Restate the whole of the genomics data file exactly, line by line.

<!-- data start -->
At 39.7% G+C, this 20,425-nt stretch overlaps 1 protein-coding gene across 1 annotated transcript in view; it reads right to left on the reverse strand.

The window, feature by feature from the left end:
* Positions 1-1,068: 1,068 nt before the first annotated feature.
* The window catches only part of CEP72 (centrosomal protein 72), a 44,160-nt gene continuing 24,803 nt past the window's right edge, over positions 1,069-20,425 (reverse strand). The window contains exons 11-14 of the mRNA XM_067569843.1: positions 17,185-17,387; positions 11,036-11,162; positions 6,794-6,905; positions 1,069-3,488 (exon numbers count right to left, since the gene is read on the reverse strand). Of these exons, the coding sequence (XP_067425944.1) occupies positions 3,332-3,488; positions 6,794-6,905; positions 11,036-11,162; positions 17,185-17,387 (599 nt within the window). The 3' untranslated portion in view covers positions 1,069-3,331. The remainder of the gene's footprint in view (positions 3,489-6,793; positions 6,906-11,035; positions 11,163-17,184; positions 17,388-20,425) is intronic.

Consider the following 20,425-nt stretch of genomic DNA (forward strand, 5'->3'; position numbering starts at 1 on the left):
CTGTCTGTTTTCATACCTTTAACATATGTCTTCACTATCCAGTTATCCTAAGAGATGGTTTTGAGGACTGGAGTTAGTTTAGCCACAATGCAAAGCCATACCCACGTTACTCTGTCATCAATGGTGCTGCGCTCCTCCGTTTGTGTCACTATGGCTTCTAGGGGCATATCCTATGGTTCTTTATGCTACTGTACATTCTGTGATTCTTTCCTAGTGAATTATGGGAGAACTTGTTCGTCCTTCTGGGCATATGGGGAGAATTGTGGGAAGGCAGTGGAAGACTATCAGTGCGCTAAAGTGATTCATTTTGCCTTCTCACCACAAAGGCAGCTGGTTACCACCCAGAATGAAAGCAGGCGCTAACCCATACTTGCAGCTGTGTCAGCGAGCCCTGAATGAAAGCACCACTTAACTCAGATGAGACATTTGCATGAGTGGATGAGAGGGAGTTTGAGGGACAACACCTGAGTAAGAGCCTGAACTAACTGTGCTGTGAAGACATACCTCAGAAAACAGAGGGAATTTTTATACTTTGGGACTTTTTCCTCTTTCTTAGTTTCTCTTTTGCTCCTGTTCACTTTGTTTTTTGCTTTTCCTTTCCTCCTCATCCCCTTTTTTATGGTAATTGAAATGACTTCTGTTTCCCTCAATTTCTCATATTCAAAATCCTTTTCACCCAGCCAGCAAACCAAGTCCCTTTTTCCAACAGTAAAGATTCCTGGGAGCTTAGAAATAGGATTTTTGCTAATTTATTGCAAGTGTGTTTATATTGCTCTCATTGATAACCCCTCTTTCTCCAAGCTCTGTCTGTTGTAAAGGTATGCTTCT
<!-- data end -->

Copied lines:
At 39.7% G+C, this 20,425-nt stretch overlaps 1 protein-coding gene across 1 annotated transcript in view; it reads right to left on the reverse strand.

The window, feature by feature from the left end:
* Positions 1-1,068: 1,068 nt before the first annotated feature.
* The window catches only part of CEP72 (centrosomal protein 72), a 44,160-nt gene continuing 24,803 nt past the window's right edge, over positions 1,069-20,425 (reverse strand). The window contains exons 11-14 of the mRNA XM_067569843.1: positions 17,185-17,387; positions 11,036-11,162; positions 6,794-6,905; positions 1,069-3,488 (exon numbers count right to left, since the gene is read on the reverse strand). Of these exons, the coding sequence (XP_067425944.1) occupies positions 3,332-3,488; positions 6,794-6,905; positions 11,036-11,162; positions 17,185-17,387 (599 nt within the window). The 3' untranslated portion in view covers positions 1,069-3,331. The remainder of the gene's footprint in view (positions 3,489-6,793; positions 6,906-11,035; positions 11,163-17,184; positions 17,388-20,425) is intronic.

Consider the following 20,425-nt stretch of genomic DNA (forward strand, 5'->3'; position numbering starts at 1 on the left):
CTGTCTGTTTTCATACCTTTAACATATGTCTTCACTATCCAGTTATCCTAAGAGATGGTTTTGAGGACTGGAGTTAGTTTAGCCACAATGCAAAGCCATACCCACGTTACTCTGTCATCAATGGTGCTGCGCTCCTCCGTTTGTGTCACTATGGCTTCTAGGGGCATATCCTATGGTTCTTTATGCTACTGTACATTCTGTGATTCTTTCCTAGTGAATTATGGGAGAACTTGTTCGTCCTTCTGGGCATATGGGGAGAATTGTGGGAAGGCAGTGGAAGACTATCAGTGCGCTAAAGTGATTCATTTTGCCTTCTCACCACAAAGGCAGCTGGTTACCACCCAGAATGAAAGCAGGCGCTAACCCATACTTGCAGCTGTGTCAGCGAGCCCTGAATGAAAGCACCACTTAACTCAGATGAGACATTTGCATGAGTGGATGAGAGGGAGTTTGAGGGACAACACCTGAGTAAGAGCCTGAACTAACTGTGCTGTGAAGACATACCTCAGAAAACAGAGGGAATTTTTATACTTTGGGACTTTTTCCTCTTTCTTAGTTTCTCTTTTGCTCCTGTTCACTTTGTTTTTTGCTTTTCCTTTCCTCCTCATCCCCTTTTTTATGGTAATTGAAATGACTTCTGTTTCCCTCAATTTCTCATATTCAAAATCCTTTTCACCCAGCCAGCAAACCAAGTCCCTTTTTCCAACAGTAAAGATTCCTGGGAGCTTAGAAATAGGATTTTTGCTAATTTATTGCAAGTGTGTTTATATTGCTCTCATTGATAACCCCTCTTTCTCCAAGCTCTGTCTGTTGTAAAGGTATGCTTCT